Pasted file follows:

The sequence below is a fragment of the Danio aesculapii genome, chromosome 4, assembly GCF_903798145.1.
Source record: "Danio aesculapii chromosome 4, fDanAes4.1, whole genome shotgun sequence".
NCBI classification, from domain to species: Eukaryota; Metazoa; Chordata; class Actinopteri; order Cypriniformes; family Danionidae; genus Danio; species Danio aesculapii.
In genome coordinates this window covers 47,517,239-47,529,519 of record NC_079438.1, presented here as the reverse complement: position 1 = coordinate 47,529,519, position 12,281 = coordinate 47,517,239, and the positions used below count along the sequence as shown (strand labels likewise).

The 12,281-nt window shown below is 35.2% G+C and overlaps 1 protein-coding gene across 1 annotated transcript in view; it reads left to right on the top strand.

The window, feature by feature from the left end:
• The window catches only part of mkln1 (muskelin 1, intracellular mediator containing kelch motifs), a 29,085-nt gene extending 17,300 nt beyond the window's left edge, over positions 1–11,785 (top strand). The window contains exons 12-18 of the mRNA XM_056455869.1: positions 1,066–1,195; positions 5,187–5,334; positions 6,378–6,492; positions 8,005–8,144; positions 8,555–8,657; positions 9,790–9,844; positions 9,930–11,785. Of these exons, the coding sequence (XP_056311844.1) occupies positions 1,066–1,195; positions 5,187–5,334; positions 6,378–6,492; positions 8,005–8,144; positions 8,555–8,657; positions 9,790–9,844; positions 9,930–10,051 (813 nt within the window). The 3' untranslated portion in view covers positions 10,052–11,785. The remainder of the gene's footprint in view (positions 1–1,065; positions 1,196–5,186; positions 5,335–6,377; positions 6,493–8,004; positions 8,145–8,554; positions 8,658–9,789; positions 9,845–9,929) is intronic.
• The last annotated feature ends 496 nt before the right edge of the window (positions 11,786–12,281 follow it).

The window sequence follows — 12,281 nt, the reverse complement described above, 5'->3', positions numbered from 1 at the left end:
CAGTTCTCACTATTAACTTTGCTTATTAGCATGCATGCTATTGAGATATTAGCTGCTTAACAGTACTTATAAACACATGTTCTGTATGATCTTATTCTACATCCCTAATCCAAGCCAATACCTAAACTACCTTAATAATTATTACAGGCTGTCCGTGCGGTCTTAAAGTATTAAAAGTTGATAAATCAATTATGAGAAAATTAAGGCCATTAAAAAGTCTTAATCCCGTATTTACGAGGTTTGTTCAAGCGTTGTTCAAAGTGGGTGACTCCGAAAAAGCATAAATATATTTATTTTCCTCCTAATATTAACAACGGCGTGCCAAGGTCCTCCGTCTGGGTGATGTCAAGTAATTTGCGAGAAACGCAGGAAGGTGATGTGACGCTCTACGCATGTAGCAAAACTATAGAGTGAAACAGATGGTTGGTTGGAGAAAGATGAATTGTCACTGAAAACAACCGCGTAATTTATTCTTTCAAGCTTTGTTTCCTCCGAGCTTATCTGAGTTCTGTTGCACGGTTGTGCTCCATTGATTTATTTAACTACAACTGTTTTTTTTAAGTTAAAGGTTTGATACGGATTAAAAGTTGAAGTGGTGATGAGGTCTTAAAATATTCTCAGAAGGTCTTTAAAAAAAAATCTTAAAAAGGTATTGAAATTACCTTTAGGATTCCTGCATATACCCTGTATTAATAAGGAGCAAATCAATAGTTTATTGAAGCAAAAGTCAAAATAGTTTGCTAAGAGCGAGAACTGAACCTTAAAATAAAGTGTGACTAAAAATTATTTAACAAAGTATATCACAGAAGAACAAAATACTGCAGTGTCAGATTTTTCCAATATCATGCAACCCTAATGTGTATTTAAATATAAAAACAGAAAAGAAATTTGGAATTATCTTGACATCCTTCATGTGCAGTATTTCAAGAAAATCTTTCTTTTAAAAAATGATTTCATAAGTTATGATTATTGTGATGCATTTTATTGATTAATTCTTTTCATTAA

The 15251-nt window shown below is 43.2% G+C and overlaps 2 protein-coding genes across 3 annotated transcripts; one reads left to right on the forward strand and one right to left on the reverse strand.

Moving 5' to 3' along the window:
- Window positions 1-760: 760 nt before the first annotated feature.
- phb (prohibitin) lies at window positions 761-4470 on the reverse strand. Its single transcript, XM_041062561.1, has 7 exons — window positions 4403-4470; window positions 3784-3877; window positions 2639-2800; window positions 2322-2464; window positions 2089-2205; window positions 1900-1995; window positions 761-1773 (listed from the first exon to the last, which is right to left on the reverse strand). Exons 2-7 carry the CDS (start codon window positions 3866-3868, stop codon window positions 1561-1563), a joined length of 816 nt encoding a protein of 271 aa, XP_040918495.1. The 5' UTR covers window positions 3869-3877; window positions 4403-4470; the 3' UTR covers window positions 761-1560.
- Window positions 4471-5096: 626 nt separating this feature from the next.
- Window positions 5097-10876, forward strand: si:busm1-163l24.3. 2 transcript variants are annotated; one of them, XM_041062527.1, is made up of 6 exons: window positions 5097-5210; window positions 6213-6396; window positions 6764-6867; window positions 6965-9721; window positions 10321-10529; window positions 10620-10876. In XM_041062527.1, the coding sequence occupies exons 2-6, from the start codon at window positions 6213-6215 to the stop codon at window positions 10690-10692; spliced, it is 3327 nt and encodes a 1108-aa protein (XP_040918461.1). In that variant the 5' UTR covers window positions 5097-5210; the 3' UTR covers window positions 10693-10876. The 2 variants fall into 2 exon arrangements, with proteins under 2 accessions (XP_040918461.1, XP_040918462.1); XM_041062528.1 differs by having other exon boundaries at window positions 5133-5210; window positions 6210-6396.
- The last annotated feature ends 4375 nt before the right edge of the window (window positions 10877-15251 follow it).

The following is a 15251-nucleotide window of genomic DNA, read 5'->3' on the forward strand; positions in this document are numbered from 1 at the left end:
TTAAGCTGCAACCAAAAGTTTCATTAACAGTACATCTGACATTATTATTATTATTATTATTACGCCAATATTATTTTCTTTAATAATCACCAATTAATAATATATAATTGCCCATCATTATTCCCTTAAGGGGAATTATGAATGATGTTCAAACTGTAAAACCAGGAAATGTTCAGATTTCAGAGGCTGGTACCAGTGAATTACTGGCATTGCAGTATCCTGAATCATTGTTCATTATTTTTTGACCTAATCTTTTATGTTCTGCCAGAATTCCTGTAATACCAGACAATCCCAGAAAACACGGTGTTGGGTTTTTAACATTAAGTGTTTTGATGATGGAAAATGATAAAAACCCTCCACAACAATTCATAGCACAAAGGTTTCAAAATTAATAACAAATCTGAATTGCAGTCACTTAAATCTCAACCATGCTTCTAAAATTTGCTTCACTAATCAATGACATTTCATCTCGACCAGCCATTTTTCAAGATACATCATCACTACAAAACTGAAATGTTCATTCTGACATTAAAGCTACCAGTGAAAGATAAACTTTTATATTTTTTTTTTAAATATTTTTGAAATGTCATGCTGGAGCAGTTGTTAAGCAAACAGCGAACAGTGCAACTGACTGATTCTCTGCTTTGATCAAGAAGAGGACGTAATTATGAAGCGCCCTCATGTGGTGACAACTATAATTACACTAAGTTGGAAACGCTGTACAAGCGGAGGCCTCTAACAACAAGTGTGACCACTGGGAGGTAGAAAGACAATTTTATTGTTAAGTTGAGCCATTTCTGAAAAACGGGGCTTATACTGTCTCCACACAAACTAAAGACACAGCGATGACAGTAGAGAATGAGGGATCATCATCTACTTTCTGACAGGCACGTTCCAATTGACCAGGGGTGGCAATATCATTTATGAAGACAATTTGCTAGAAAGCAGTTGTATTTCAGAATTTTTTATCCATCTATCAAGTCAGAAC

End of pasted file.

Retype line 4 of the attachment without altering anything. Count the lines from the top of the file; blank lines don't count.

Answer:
In genome coordinates this window covers 47,517,239-47,529,519 of record NC_079438.1, presented here as the reverse complement: position 1 = coordinate 47,529,519, position 12,281 = coordinate 47,517,239, and the positions used below count along the sequence as shown (strand labels likewise).